OTTAWA - The appointments of Rob Nicholson and Julian Fantino to oversee defence and veterans affairs signals both departments are in for some tough love, observers said Monday in the wake of cabinet makeover.
The shuffling of Peter MacKay to the justice portfolio from defence removes one of the major roadblocks Prime Minister Stephen Harper faced in overhauling National Defence along the lines he has wanted since a report on military transformation two years ago.
Nicholson, former justice minister, will be able to implement long-sought changes without worrying about allegiances MacKay accumulated in years as a stalwart supporter of the troops, says a defence analyst.
"If he is carrying a message from the prime minister, he can implement changes ... without any worry of damage to his reputation as a minister," said Douglas Bland, a retired soldier and chair of the defence management studies at Queen's University in Kingston, Ont.
"In fact, he could be seen as someone coming in to sweep clean the old process."
Nicholson inherits a department struggling to define itself post-Afghanistan and to live within a shrinking budget that could be as much as $2.5 billion lighter by next year.
It is a mess, said historian Jack Granatstein, a senior fellow the Canadian Defence and Foreign Affairs Institute.
"They have a (chief of defence staff) who is likely going to be more pliant than the previous one. They have a new minister who knows, near as I can tell, nothing about DND or the military, and this may be the time to make DND change."
Fantino's appointment in the sometimes volatile veterans affairs portfolio was greeted with caution by advocates, some of whom worry whether the former top cop in Ontario will have a sympathetic ear for restless ex-soldiers dealing with the aftermath of the war.
"If the objective is to put Minister Fantino in there to bring a state of order, or blunt our efforts on advocacy, good luck with that because it's not going to work," said Mike Blais, president of Canadian Veterans Advocacy.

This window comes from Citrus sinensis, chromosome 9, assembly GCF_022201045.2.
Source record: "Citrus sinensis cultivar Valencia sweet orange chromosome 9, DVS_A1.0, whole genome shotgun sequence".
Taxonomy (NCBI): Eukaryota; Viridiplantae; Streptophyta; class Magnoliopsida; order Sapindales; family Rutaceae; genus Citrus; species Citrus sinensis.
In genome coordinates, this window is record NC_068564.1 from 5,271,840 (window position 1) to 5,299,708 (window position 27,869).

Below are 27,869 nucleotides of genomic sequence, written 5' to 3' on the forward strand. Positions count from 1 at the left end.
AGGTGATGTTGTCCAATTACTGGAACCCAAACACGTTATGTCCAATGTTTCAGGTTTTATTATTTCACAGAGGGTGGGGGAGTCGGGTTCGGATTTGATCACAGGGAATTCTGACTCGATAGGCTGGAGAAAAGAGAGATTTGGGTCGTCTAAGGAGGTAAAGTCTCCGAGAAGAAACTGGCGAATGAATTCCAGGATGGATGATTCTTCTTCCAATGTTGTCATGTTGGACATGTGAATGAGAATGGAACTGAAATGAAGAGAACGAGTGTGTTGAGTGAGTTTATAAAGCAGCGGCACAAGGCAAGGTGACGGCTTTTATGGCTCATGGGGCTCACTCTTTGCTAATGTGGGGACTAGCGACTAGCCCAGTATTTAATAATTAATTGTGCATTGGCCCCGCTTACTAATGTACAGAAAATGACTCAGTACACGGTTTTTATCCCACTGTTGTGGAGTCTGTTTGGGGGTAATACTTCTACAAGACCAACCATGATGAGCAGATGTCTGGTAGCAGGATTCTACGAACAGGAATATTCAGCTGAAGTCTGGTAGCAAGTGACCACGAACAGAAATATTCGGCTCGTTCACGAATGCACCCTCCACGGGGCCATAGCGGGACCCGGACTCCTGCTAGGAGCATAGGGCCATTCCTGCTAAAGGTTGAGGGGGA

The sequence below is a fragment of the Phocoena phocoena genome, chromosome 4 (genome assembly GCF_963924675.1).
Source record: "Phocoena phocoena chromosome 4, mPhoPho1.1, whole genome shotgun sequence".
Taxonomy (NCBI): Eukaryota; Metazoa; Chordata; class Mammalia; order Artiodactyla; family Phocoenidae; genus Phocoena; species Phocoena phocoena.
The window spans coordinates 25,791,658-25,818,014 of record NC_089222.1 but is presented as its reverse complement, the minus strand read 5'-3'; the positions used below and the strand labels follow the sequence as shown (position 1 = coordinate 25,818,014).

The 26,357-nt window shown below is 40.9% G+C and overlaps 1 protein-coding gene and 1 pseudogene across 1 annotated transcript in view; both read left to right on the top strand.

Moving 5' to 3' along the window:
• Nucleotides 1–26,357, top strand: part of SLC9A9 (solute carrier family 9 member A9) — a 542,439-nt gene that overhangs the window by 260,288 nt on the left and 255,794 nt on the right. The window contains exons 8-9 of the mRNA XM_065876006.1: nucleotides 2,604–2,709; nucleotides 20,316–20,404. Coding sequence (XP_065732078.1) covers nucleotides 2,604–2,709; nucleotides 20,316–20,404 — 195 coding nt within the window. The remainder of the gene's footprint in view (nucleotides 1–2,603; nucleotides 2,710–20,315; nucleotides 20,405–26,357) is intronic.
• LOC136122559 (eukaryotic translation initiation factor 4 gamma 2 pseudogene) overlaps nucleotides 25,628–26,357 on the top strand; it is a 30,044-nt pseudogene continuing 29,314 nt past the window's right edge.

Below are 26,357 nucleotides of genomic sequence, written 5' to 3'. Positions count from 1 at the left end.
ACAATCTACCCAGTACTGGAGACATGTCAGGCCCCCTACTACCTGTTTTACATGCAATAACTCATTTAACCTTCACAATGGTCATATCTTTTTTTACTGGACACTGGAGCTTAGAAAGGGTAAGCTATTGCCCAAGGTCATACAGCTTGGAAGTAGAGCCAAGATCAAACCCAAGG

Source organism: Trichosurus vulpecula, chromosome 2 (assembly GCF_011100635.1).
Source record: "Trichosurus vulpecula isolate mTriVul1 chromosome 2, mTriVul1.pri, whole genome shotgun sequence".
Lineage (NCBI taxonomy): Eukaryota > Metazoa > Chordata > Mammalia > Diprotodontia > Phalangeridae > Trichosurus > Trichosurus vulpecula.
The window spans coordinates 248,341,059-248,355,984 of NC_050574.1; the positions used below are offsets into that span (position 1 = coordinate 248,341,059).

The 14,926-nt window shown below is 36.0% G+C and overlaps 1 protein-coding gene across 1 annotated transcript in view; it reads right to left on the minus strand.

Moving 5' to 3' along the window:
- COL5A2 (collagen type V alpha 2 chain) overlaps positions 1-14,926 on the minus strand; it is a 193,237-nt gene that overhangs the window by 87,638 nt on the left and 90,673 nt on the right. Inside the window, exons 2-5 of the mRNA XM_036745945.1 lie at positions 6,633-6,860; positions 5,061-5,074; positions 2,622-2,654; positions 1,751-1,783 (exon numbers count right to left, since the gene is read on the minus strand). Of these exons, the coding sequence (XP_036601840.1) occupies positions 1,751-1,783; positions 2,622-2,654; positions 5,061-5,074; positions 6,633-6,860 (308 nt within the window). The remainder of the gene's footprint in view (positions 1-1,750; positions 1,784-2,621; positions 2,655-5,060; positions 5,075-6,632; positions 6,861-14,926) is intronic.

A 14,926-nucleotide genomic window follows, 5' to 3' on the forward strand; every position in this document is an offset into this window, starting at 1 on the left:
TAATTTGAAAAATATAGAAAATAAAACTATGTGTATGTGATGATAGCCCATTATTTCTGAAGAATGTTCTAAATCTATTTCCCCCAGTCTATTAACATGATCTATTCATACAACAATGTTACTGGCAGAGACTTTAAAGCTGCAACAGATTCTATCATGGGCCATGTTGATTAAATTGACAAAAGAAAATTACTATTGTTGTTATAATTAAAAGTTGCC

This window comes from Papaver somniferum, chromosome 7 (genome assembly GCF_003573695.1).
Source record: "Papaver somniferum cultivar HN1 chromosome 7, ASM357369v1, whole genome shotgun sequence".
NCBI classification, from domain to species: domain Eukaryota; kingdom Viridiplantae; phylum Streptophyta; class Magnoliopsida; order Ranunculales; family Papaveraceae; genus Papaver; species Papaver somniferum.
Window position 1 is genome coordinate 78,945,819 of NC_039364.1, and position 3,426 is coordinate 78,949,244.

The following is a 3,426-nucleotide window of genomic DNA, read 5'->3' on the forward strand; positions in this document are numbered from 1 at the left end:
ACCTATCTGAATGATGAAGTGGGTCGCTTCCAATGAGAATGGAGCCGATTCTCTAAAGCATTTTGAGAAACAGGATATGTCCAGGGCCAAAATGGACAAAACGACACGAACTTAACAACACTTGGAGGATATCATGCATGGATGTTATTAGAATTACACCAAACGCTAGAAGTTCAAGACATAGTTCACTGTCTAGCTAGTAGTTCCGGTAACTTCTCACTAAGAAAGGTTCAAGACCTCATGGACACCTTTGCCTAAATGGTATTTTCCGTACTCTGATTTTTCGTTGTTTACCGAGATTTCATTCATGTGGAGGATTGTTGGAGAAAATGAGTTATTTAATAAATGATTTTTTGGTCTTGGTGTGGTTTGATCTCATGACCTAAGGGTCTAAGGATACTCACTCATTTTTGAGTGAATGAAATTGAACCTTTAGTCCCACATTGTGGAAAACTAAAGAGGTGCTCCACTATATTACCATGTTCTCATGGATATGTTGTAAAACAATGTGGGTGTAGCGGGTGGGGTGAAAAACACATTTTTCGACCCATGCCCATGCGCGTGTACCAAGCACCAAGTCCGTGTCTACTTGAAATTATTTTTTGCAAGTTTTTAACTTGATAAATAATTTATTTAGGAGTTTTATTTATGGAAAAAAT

"We have expectations, particularly of the new minister because of his law-enforcement background."
The swap of responsibilities between MacKay and Nicholson also brings an end to the perceived political rivalry between Harper and MacKay, which seemed evident over two years ago when the prime minister stripped military procurement responsibilities away from the defence minister and created an associate ministerial post.
MacKay's responsibility was further eroded when Public Works took over the stealth fighter and fixed-wing search plane programs.
Bland said it may have been an attempt at damage control, given the mushrooming procurement fiascoes; or it may have been an attempt at the time to entice MacKay to quit.
"I was a bit surprised MacKay didn't say: 'To hell with you. I'm resigning.' But he stuck around," said Bland.
Granatstein was more blunt, saying MacKay was "done in by the centre," a reference to the Prime Minister's Office and its bureaucratic arm, the Privy Council Office.
A spokeswoman for Harper confirmed Monday the shuffle eliminates the position of associate defence minister and returns purchasing responsibility to the defence minister.
Bland said the cabinet shuffle did not address a fundamental question of who is really in charge of military procurement, a problem that has plagued National Defence and vexed the Conservatives with some of their biggest political embarrassments.
MacKay, one of the country's longest-serving defence ministers, faced his share of political controversy, including allegations he hitched a lift on a search-and-rescue helicopter while returning from vacation.
Perhaps more damaging, MacKay wore the controversy over the planned purchase of the F-35 stealth fighter. The auditor general said National Defence and Public Works hid the enormous cost and didn't do their homework to justify it.
MacKay's political obituary was written countless times in a department that seemed never far from fiasco, especially throughout the Afghan war.
Despite that, MacKay remained popular with the troops who saw him participating in boot camps and other physical activities.
"He rolled around in the mud with them," said Liberal defence critic John McKay. "I'm sure they appreciated that, and it's not something Rob Nicholson will be doing."
The problem was that MacKay rarely said "no" to the brass and the shuffle seems to be an attempt to establish more civilian control over the military, said McKay.
At an event last week to inaugurate a memorial to those killed in Afghanistan, MacKay described being defence minister "as the single greatest honour" of his life.